The best songs stand on their own. Shiny packaging can make for an attractive top 40 hit, holiday gift or Christmas cookie, but the ones that really resonate are the personal ones hand-made with love. Giants & Pilgrims’ The Joyous Mysteries sets out to give us such a gift, though not without some slick sonic tricks up its green sleeves.
”There is an approach to Christmas that is so saccharine and covered in lights and plastic wrap” Giants & Pilgrims singer-songwriter Tim Coons says. He calls this release, their sixth, an attempt to present “peace and beauty against the Christmas gloss.” Their niche of Iron & Wine-like folk with Christian undertones does so. Thoughtfully.
It’s the thought that counts, after all, and much has been put into The Joyous Mysteries. After visiting the Mother Cabrini Shrine in Golden, Colorado, Coons (a non-Catholic) was taken by the Catholic term “Mysteries” – which poetically names different series of events in Christ’s story. He recalled thinking “What a great thing for instrumental pieces.” Inspired, he composed and produced four tunes which could easily be nestled-all-snug between Bon Iver and Sigur Ros’ work.
The album weaves these originals between four interpretations of classic Christmas carols. The choice to combine the originals with the carols came surprisingly late. “The Annunciation,” “The Visitation,” “The Nativity,” and “The Presentation” were originally intended only as accompaniment for visual artist’s interpretations of said Mysteries. In a moment of revelation with his wife Betony (whose art process is soundtracked by “The Annunciation” on Imago Divina’s Youtube channel), Coons decided to pair the instrumentals with carols he and pianist/arranger Charla Bultman had been playing. After a confidence boost earned with a battle-of-the-bands win, voila! A hip Christmas record idea was born.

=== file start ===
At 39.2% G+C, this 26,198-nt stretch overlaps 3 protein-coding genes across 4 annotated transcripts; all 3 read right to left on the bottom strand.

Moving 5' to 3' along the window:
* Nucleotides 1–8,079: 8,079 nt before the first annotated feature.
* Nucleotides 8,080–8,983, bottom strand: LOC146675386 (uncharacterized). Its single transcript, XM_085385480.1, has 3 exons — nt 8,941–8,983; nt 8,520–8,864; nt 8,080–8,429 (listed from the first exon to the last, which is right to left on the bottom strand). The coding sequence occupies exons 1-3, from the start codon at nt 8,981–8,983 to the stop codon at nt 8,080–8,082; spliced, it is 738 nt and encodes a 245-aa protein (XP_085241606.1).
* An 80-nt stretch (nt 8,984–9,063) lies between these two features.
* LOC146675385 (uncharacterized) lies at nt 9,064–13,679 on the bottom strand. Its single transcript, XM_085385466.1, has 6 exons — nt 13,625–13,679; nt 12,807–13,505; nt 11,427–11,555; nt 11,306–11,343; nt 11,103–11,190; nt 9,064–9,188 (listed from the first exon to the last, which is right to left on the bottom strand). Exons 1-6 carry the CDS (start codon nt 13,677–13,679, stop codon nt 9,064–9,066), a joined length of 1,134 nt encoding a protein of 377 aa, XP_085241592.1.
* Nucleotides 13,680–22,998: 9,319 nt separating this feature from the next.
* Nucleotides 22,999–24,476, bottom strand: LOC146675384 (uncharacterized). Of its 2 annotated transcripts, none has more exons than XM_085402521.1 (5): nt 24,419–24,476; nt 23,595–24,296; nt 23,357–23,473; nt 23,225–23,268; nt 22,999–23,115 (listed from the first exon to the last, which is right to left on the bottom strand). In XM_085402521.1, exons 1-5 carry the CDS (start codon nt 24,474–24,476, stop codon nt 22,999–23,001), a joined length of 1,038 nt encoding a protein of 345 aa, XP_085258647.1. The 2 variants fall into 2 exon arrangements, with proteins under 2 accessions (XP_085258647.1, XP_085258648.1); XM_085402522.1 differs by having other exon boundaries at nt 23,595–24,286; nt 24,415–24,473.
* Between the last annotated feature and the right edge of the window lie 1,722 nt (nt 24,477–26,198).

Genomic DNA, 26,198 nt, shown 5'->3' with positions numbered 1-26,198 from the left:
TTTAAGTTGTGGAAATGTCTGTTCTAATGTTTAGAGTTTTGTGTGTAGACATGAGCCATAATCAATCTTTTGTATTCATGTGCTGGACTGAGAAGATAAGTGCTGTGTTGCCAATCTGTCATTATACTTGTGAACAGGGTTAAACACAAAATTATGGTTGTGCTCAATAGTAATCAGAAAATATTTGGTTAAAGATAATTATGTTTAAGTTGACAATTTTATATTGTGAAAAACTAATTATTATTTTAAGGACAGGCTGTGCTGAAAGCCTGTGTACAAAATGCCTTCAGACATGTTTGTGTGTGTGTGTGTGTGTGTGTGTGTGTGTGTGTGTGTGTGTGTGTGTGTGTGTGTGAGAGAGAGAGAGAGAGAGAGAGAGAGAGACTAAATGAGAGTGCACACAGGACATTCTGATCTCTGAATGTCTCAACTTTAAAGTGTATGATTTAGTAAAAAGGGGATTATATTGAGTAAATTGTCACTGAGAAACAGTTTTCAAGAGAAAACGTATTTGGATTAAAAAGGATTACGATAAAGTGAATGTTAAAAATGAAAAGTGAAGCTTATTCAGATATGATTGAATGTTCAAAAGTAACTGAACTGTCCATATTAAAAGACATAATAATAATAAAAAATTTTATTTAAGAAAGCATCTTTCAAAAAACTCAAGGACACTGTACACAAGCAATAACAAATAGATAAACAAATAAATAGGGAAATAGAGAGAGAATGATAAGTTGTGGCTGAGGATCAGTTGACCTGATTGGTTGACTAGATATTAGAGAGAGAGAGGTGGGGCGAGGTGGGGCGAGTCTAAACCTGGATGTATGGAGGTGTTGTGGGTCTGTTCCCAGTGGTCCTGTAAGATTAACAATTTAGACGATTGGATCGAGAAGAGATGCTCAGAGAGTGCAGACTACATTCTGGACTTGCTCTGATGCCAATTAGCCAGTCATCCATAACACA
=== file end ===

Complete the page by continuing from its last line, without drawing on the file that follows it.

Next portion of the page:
“The Annunciation,” the first of The Joyous Mysteries, entices the listener with delicate piano and lonesome whistle which swim into the glowing light of brass and church organ. Craig Basarich’s Baroque trumpet is the first indication we might be in Christmas town, but one reminiscent of Chip Davis’ acoustic, synth-less highlights, evoking far off wintery magic with syncopated handclaps fading into the distance.
“O Little Town Of Bethlehem” features a melancholic piano refrain furthering the illusion that we’re not being taken for a sleigh ride; rather a trip through lost cuts from Glen Hansard’s Once. Here and throughout the album, Coon’s coo-ing harmonies with Bultman (all recorded in single takes) float atop a lightly charging rhythm of mystery and urgency. You can almost see two weary travelers cresting a hill with the glow of Bethlehem’s light in the winter distance.
The stark minimalism of Bultman’s stately piano on “The Visitation” supports Coon’s signature vulnerable vibrato, pulling off quite a trick indeed: evoking something magic from our past with something completely new.
“The Presentation,” the album’s most impactful track, swells around the listener in a snowfall of kid pianos and ring-out percussion reminiscent of Björk’s “Aurora” with Tubular Bells-like synths. 1980’s sonics re-popularised by the likes of Stranger Things pulse to the album’s “wow” moment, presumably illustrating infant Christ first being seen as the Messiah. Like the best gifts, “The Presentation” brings out our emotions with a surprise: sudden bells and mellotron choir create golden beams of light above hard-panned stereo percussive claps, setting up The Joyous Mysteries’ denouement – a simple welcoming of the new year via an “Auld Lang Syne” duet.
With all the thought, sonic exploration and multi-disciplinary crossover, Giants & Pilgrims strong suit is still the simplest; a more ancient human practice than Christianity itself: male / female vocal harmonies. Combined with a fresh wonderland of Tony Garza’s well-produced instrumentals, we get the sense that these recordings have been made – by hand – with pure reverence and a childlike sense of wonder. For those seeking a modern, sincere take on Christmas music this year, The Joyous Mysteries is a true cup of audio kindness.